I’m not even sure what that means. What does a science fiction romance writer look like? All the writers — of all genres—look like people. And not one of them looks like the other one. (Okay, did that make you feel like you’d wandered into a Dr. Seuss post? Or maybe it’s a Sesame Street episode. Let’s all sing together, “None of these authors is at all like the other ones…)

So, if you’re a writer, have you ever gotten “The Look” while doing research? If you’re a reader, what do you think a science fiction romance writer should look like?

And while you’re thinking about that, let me tell you something about this wonderful project. Pets in Space is not only a fun, romantic, adventurous anthology filled with EIGHT original stories and one expanded story by nine authors (how lucky is it that we have exactly the same number of stories and authors?), but 10% of the first month’s profit will be donated to, an organization dedicated to training amazing dogs to help veterans deal with post-traumatic stress.

We hope you’ll grab a copy of Pets in Space AND help a worthy cause at the very same time!


The Real Dragon Drawing by Nyssa Juneau

My dragon studied me with a peculiar intensity. You truly do not remember?I shook my head. That perhaps would explain—”

Explain what?I felt a strange dread, as memory tried to pierce the thick fog hiding whatever happened that night eight years ago.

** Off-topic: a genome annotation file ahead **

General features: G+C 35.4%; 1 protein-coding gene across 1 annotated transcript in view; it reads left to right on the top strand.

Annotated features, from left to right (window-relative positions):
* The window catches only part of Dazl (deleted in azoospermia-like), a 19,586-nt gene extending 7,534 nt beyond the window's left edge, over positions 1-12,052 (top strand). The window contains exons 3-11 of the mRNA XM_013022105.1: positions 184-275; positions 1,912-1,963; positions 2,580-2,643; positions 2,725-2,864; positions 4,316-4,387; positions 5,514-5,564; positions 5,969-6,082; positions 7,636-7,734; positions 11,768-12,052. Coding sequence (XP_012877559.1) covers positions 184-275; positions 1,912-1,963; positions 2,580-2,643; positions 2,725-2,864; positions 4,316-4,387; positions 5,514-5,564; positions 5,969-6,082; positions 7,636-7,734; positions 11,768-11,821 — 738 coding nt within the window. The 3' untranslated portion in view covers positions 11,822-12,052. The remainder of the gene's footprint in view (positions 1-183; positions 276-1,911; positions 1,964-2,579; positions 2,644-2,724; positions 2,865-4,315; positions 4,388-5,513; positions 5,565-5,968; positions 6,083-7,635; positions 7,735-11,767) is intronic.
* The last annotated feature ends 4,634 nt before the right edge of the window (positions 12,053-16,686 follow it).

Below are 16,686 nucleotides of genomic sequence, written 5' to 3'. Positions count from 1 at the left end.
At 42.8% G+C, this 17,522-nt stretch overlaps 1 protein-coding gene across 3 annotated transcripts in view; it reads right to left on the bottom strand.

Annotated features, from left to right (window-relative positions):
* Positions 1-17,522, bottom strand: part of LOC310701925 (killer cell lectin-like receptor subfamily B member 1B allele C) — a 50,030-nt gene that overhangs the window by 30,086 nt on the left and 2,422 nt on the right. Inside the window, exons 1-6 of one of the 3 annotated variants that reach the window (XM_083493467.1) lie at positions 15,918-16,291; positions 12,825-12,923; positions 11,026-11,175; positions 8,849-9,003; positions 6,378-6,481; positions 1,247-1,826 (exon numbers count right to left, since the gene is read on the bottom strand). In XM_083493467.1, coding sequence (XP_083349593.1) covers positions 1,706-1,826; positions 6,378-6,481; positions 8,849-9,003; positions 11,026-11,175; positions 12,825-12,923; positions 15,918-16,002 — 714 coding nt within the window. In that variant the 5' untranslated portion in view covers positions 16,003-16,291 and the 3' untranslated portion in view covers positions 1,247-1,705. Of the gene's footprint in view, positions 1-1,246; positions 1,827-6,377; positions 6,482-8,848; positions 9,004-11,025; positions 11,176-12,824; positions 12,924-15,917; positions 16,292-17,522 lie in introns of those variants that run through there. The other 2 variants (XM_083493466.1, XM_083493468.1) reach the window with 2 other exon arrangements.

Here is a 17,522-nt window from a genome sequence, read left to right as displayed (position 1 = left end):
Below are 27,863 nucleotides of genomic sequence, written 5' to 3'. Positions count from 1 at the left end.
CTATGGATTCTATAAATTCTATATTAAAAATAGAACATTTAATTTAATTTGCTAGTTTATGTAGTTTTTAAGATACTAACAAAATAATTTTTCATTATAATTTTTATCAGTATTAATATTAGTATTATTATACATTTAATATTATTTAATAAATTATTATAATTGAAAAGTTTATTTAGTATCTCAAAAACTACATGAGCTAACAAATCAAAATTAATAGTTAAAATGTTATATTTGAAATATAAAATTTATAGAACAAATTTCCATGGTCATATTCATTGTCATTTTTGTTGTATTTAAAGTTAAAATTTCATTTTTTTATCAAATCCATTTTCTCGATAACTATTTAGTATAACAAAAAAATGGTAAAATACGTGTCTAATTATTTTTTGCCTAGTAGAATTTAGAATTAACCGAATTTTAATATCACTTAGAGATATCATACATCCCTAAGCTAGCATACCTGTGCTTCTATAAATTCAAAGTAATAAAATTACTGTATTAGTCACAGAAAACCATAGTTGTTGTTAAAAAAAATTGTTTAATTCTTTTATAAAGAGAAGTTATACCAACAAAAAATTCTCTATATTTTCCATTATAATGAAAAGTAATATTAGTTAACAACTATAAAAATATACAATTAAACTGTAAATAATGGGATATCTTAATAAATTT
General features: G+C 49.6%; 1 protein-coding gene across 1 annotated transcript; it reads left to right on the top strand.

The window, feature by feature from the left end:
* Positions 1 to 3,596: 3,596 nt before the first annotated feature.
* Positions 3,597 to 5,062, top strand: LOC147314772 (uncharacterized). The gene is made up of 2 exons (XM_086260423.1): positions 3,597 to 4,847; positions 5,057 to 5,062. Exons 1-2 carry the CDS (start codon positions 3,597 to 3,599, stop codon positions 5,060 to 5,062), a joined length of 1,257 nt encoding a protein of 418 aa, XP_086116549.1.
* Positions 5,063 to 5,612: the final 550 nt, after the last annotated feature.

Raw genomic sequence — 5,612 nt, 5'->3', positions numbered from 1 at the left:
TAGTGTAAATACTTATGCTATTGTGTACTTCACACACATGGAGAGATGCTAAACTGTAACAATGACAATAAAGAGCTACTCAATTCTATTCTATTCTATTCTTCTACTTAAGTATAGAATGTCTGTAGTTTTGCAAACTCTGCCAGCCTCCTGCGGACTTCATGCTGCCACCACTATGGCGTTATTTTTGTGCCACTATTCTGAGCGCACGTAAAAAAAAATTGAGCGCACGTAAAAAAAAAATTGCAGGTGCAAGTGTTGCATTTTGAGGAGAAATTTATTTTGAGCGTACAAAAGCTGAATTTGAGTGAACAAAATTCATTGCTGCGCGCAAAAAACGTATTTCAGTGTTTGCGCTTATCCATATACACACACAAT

There is a problem with the launch.

There was nothing in my nondisclosure agreement about talking to a dragon, but it still felt disloyal. Launch?I tried to look clueless. Which should have been easy since I pretty much was.

Peddrenth couldnt raise his brows, but it felt like he did.

Okay, so there might be a launch—which you didnt hear from me—what of it?

There is a leak.

A leak?I jerked upright in alarm. In the fuel tanks? On the team?Exploding space vehicles and corporate sabotage were both a real worry. What?

You. You are leaking.”  From “The Real Dragon,” Pets in Space

pauline-photoPauline never liked reality, so she writes books. She likes to wander among the genres, rampaging like Godzilla, because she does love peril mixed in her romance. You can find out more about her books (and get a free story for subscribing to her newsletter) at: http:///